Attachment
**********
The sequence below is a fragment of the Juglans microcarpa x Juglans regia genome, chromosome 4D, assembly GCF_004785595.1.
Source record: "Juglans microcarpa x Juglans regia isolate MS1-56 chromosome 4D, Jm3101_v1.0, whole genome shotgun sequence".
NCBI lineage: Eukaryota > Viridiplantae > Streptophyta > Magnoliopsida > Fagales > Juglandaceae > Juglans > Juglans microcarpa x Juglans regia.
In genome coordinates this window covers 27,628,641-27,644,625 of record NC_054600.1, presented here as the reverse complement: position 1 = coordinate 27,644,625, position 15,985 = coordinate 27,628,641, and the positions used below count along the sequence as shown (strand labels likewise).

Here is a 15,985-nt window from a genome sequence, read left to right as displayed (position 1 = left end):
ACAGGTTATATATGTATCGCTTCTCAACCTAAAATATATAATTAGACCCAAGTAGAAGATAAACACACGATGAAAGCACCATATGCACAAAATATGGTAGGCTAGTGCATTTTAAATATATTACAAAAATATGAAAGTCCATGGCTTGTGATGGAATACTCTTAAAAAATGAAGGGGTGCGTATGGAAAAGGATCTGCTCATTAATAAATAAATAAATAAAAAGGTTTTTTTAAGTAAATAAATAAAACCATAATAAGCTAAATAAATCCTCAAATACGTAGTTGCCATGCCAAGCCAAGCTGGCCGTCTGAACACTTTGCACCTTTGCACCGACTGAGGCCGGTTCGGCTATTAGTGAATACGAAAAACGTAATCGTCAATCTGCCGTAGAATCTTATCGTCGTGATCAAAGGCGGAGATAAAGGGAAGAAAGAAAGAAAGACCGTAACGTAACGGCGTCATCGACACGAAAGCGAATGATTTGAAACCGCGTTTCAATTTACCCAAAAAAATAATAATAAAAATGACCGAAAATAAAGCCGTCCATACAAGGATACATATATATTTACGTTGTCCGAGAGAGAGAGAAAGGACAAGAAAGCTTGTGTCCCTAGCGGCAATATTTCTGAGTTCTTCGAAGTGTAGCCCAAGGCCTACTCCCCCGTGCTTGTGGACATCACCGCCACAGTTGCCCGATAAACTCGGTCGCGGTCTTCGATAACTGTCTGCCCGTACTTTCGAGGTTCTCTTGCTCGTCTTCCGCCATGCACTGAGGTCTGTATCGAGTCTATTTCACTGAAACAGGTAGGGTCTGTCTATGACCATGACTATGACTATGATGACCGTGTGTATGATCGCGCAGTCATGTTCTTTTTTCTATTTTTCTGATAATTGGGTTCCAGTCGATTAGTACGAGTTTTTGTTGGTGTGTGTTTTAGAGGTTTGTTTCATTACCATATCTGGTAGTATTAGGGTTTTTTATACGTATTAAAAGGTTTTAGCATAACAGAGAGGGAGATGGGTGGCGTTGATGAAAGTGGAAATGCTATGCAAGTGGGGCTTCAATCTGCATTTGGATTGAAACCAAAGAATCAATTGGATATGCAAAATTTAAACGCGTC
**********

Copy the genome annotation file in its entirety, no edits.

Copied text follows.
The sequence below is a fragment of the Juglans microcarpa x Juglans regia genome, chromosome 4D, assembly GCF_004785595.1.
Source record: "Juglans microcarpa x Juglans regia isolate MS1-56 chromosome 4D, Jm3101_v1.0, whole genome shotgun sequence".
NCBI lineage: Eukaryota > Viridiplantae > Streptophyta > Magnoliopsida > Fagales > Juglandaceae > Juglans > Juglans microcarpa x Juglans regia.
In genome coordinates this window covers 27,628,641-27,644,625 of record NC_054600.1, presented here as the reverse complement: position 1 = coordinate 27,644,625, position 15,985 = coordinate 27,628,641, and the positions used below count along the sequence as shown (strand labels likewise).

Here is a 15,985-nt window from a genome sequence, read left to right as displayed (position 1 = left end):
ACAGGTTATATATGTATCGCTTCTCAACCTAAAATATATAATTAGACCCAAGTAGAAGATAAACACACGATGAAAGCACCATATGCACAAAATATGGTAGGCTAGTGCATTTTAAATATATTACAAAAATATGAAAGTCCATGGCTTGTGATGGAATACTCTTAAAAAATGAAGGGGTGCGTATGGAAAAGGATCTGCTCATTAATAAATAAATAAATAAAAAGGTTTTTTTAAGTAAATAAATAAAACCATAATAAGCTAAATAAATCCTCAAATACGTAGTTGCCATGCCAAGCCAAGCTGGCCGTCTGAACACTTTGCACCTTTGCACCGACTGAGGCCGGTTCGGCTATTAGTGAATACGAAAAACGTAATCGTCAATCTGCCGTAGAATCTTATCGTCGTGATCAAAGGCGGAGATAAAGGGAAGAAAGAAAGAAAGACCGTAACGTAACGGCGTCATCGACACGAAAGCGAATGATTTGAAACCGCGTTTCAATTTACCCAAAAAAATAATAATAAAAATGACCGAAAATAAAGCCGTCCATACAAGGATACATATATATTTACGTTGTCCGAGAGAGAGAGAAAGGACAAGAAAGCTTGTGTCCCTAGCGGCAATATTTCTGAGTTCTTCGAAGTGTAGCCCAAGGCCTACTCCCCCGTGCTTGTGGACATCACCGCCACAGTTGCCCGATAAACTCGGTCGCGGTCTTCGATAACTGTCTGCCCGTACTTTCGAGGTTCTCTTGCTCGTCTTCCGCCATGCACTGAGGTCTGTATCGAGTCTATTTCACTGAAACAGGTAGGGTCTGTCTATGACCATGACTATGACTATGATGACCGTGTGTATGATCGCGCAGTCATGTTCTTTTTTCTATTTTTCTGATAATTGGGTTCCAGTCGATTAGTACGAGTTTTTGTTGGTGTGTGTTTTAGAGGTTTGTTTCATTACCATATCTGGTAGTATTAGGGTTTTTTATACGTATTAAAAGGTTTTAGCATAACAGAGAGGGAGATGGGTGGCGTTGATGAAAGTGGAAATGCTATGCAAGTGGGGCTTCAATCTGCATTTGGATTGAAACCAAAGAATCAATTGGATATGCAAAATTTAAACGCGTC